The view on the way to Ollantaytambo

By this point we were getting used to walking up to counters and asking strangers what to do, so we marched right up to the first window and asked for the cheapest and soonest train to Aguascalientes. It was only barely 9am, so we figured we'd have time to get there and get settled in and explore the town a little, so we could head to Machu Picchu bright and early in the morning. Then the man in the window said "We have no more spaces on the trains till tomorrow.”


Keep in mind step number five of The Plan: Make it back to the airport in time for our flight. We had absolutely not planned on losing nearly an entire day before even getting to Machu Picchu.

We must have looked sufficiently panic-stricken, because the man then pointed out that there are a few other train companies that go to Aguascalientes and showed us where to find them. Needless to say, we were thoroughly relieved to find that there was ample availability on the 10:30 train with IncaRail. The hour and a half train ride through the mountains was pleasant; we spent it looking at the scenery and chatting with a Venezuelan couple who said we spoke Spanish very well. The only downside to the ride was my rising fear that there would not actually be hostels in Aguascalientes and we'd have to pay to take the train back to Ollantaytambo and then to Aguascalientes again in the morning. This is the kind of thing that happens to me when I don't have a plan.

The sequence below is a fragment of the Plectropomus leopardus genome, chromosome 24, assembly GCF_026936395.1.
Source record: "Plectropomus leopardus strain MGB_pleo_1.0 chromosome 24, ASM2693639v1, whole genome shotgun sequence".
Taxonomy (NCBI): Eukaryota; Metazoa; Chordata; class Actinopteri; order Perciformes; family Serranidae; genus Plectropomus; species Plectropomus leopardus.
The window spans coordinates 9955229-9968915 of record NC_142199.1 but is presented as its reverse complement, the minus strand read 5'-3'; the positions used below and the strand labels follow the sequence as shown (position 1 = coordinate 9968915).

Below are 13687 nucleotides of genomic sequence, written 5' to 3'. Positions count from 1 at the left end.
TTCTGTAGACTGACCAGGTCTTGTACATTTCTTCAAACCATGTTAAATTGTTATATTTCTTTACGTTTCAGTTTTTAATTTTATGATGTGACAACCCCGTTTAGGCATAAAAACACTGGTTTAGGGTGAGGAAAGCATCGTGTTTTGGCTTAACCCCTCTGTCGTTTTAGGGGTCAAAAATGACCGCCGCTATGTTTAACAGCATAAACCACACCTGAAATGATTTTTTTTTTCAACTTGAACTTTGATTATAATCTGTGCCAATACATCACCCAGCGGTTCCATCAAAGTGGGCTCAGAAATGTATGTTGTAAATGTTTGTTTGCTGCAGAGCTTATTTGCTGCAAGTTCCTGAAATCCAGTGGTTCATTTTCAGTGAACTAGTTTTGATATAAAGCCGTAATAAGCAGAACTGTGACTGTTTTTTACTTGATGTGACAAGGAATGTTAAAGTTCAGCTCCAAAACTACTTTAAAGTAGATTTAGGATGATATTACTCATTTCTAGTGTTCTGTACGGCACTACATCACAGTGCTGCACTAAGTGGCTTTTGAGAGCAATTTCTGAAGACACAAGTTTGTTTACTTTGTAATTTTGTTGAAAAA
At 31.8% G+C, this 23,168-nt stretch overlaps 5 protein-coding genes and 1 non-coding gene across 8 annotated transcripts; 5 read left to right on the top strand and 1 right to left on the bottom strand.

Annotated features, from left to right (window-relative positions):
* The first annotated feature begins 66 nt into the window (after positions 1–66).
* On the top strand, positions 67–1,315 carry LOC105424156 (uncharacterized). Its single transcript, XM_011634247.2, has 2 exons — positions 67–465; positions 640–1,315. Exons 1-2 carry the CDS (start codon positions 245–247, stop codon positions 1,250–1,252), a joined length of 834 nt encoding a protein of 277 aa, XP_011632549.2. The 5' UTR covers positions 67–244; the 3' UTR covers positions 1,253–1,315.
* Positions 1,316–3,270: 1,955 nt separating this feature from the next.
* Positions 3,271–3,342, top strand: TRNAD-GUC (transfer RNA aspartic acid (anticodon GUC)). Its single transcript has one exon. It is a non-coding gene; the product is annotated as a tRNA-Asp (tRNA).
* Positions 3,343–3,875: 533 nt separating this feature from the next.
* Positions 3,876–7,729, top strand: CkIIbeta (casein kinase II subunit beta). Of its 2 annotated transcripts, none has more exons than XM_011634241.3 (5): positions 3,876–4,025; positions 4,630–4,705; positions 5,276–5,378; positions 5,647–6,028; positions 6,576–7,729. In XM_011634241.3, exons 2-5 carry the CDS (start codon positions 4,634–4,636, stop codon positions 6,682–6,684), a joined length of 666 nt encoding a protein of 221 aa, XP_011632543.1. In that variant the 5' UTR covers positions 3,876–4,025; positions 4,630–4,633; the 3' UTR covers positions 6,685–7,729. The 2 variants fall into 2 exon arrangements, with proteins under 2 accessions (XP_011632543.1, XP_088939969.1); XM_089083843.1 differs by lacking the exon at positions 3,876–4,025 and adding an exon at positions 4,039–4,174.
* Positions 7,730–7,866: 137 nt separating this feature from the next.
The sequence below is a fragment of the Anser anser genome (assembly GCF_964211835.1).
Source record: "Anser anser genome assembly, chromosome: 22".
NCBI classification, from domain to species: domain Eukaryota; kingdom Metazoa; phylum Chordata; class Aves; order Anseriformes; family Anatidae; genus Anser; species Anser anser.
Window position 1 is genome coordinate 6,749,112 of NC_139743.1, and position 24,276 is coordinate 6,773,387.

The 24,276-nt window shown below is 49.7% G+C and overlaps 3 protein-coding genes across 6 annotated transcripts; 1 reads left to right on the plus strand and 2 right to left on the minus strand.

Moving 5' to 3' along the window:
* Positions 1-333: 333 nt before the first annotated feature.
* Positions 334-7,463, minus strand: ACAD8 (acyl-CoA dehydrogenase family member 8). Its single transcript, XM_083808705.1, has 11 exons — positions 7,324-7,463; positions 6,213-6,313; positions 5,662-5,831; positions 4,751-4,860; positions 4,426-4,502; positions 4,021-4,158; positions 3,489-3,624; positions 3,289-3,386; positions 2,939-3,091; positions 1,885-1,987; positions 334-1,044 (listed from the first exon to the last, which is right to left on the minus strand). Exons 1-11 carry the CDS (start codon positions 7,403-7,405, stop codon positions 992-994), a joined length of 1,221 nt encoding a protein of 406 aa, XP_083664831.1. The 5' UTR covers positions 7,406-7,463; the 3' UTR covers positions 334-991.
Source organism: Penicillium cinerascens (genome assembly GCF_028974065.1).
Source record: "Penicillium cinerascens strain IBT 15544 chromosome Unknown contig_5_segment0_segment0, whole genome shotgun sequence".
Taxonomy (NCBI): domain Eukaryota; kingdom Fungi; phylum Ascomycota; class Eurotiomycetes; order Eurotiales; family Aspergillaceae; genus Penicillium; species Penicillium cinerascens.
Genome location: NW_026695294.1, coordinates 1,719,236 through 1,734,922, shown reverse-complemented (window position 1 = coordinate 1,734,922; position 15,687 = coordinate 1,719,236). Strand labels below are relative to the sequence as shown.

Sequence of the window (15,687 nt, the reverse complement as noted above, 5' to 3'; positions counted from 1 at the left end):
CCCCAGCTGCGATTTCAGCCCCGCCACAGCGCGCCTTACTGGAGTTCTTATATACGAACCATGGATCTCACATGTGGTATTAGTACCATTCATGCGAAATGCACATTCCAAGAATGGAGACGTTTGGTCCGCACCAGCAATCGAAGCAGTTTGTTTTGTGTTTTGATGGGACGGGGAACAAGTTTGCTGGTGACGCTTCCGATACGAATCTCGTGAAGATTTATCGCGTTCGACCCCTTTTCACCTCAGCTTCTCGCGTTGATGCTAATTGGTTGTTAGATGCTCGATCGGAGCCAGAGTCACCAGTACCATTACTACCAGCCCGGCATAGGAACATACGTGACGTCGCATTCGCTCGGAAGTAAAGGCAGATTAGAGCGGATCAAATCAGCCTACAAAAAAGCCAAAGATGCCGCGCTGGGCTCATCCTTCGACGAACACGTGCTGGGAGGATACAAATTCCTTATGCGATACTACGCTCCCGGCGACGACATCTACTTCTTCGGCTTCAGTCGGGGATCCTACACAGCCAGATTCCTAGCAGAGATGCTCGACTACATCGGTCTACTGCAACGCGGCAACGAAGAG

Some ruins we saw on the way to Aguascalientes. Machu Picchu, here we come!

But we arrived in Aguascalientes and there were indeed hostels, so we booked a room in the first one we saw. (A regrettable decision, but like I said, I was fighting a panic attack...) Once we had a place to leave our backpacks, we wandered around Aguascalientes for a while. We looked through the feria, found an ATM so we could take out money, and sat down to eat lunch at a place that offered us the "student discount:" anything on the menu for ten dollars. After some delicious pesto pasta and lamb stew, we went back to our hostel and prepared to face the shower.
Yes, those are electrical wires running through our water supply...

As far as I've ever heard, the combination of water and electricity is a bad idea. I felt like I was going to get electrocuted just looking at it! And if it doesn't look scary enough, vaguely remembering an explanation that involves an electric current running through the water right before it lands on your head made it no less than terrifying. Regardless, after two long days of travel, we didn't really have a choice. So Colin kindly risked his life first, and I waited for the verdict. And the verdict was: Cold. Like, ICE COLD. We tried everything. We flipped every switch and turned every knob, including (accidentally) the one that shuts off the water to our room. Defeated and frozen, we retreated to our beds and promptly crashed for several hours.

When the noise of extraordinarily loud music woke me, I dragged Colin out of his bed to explore the town with me. It turned out we had just happened to arrive the day that Machu Picchu was celebrating its 50th anniversary as one of the New 7 Wonders of the World! So we made our way to the square to listen to the music, and ended up dancing the night away with some Brazilian girls named Raquel and Camila.